Latino faculty and students at the University of Michigan are set to showcase their latest findings in the annual Latinx Research Week, a series of talks and poster presentations hosted by the Latino graduate student organization Puentes.
Their latest work will be unveiled at the Michigan League with livestreaming options for remote viewing. The event will feature an opening ceremony in the ballroom from 5-9 p.m. March 13, followed by departmental sessions in various rooms from noon-8 p.m. March 14-16. Registration is required.
Attendees can look forward to an engaging and interactive experience, as they get a firsthand look at the diverse range of projects on display ranging from social sciences to STEM, all presented through the lens of Latino culture and experiences.
“Our goal for LRW is to showcase the research being done by Latinx researchers and also showcase research being done on Latinx populations,” said Ivette González, vice president of Puentes.
“This made us a lot more visible and made students excited about participating,” said Victoria Vezaldenos, president of Puentes. “Our vision is to grow this and be a national conference for Latinos in academia that is hosted at U-M every year.”
Students raised $25,000 for this year’s event, a significant increase from the $700 spent on last year’s research week.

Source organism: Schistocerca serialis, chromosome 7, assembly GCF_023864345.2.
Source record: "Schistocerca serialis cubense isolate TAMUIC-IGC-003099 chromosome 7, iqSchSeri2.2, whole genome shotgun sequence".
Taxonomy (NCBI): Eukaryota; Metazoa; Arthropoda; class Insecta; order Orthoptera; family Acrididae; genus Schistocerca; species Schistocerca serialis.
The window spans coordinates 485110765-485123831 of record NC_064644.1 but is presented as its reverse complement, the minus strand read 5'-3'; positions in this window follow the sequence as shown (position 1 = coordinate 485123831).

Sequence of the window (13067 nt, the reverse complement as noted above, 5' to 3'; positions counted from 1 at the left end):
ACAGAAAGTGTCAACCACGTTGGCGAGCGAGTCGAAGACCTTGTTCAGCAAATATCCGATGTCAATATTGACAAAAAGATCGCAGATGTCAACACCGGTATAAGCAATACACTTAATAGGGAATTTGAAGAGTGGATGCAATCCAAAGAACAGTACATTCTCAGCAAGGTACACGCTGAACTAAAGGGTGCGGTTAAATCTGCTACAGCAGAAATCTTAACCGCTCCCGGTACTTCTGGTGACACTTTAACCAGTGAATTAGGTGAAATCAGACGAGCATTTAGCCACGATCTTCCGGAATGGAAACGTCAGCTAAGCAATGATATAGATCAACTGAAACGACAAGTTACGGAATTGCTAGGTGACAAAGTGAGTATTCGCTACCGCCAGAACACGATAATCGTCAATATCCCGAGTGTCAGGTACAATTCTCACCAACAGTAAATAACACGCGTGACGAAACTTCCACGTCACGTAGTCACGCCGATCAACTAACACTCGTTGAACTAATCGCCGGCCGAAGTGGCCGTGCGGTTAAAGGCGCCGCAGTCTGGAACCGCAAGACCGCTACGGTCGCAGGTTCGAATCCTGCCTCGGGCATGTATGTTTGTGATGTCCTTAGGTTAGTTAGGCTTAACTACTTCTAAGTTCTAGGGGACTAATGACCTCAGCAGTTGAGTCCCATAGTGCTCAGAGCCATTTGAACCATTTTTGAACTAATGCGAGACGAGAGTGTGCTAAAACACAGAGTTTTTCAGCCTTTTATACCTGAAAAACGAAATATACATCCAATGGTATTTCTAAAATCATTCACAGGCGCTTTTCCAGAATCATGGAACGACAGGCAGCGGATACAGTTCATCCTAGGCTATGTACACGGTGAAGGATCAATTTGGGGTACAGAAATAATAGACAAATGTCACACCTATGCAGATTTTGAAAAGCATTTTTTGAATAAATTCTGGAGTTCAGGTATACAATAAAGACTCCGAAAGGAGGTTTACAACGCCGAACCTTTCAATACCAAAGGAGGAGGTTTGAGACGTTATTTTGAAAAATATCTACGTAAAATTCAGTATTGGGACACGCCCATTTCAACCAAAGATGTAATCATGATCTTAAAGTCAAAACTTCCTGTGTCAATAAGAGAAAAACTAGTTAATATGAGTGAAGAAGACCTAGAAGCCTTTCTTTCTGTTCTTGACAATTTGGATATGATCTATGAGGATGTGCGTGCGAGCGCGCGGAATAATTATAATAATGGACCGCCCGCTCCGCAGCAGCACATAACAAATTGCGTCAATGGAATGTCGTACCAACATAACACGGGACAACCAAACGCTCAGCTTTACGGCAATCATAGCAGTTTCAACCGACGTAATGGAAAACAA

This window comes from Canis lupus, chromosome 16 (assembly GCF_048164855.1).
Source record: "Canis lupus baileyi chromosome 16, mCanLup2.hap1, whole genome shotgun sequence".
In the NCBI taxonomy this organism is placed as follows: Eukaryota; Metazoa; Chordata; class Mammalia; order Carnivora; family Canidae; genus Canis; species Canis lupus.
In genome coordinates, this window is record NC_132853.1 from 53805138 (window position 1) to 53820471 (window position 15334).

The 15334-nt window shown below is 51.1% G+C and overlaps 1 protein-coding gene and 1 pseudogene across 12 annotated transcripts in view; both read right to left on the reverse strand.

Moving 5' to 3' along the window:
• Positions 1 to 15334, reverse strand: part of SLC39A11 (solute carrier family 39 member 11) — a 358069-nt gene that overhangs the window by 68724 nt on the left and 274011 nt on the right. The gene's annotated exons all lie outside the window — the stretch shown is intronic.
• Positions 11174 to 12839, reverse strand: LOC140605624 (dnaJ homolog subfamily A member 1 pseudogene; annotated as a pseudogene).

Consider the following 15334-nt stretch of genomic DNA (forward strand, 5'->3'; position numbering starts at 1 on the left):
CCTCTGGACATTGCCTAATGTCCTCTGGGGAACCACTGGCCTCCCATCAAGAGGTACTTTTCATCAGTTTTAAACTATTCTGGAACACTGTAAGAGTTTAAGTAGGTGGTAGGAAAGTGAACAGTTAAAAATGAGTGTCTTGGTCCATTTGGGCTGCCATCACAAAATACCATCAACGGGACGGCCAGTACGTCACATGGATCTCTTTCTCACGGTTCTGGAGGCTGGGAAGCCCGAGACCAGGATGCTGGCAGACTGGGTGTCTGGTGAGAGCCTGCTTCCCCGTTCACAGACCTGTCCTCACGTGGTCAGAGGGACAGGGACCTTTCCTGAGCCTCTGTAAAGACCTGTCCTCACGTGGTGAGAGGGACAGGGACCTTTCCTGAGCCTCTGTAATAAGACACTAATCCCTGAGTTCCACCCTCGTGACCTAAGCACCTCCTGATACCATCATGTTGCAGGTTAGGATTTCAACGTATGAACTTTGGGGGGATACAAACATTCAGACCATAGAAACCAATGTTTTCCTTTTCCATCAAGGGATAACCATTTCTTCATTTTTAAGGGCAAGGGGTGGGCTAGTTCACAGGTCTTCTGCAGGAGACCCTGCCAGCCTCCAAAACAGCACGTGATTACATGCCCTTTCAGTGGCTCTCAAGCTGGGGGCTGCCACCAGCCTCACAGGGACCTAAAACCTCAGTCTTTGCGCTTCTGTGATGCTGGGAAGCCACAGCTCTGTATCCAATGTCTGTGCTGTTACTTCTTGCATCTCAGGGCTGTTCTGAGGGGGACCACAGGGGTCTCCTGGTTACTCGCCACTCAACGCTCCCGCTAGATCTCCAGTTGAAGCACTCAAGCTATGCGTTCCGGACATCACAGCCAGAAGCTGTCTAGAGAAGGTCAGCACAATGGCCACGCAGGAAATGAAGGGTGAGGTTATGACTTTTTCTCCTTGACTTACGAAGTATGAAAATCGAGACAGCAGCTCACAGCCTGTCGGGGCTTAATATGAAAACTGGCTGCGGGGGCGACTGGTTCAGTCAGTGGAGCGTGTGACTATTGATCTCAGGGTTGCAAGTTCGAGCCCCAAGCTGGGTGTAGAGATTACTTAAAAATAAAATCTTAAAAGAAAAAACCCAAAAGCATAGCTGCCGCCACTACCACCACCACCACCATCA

“I think LRW is important because it will showcase the amazing work Latinx researchers are doing in a variety of disciplines,” González said. “It’s important for the faculty and staff to see what the students are doing, but also for undergraduates to see representation in a variety of fields.”
The upcoming research week at U-M is not only an opportunity to highlight the latest research from Latino faculty and students, but also a strategic tool for recruiting.
“It may also help undergraduates learn about the different career pathways they may want to pursue that they didn’t think were attainable or even known about,” González said.
The hope is that by exposing students to different career paths and work of Latino scholars, the event will attract more Latino representation from across the country and recognize their value and contributions.
Vezaldenos said although the focus of the event is primarily on academics, attendees can expect a dose of entertainment.
“Although this is an academic conference, we want it to feel somewhat informal, like a celebration you would have at home with your family,” she said. “Having a DJ and dance floor is that extra element that allows us to create a sense of community and celebration within an academic environment.
“This is something we do not see in academia, and Puentes hopes to push this boundary making LRW a unique space for networking, sharing scholarship and building community.”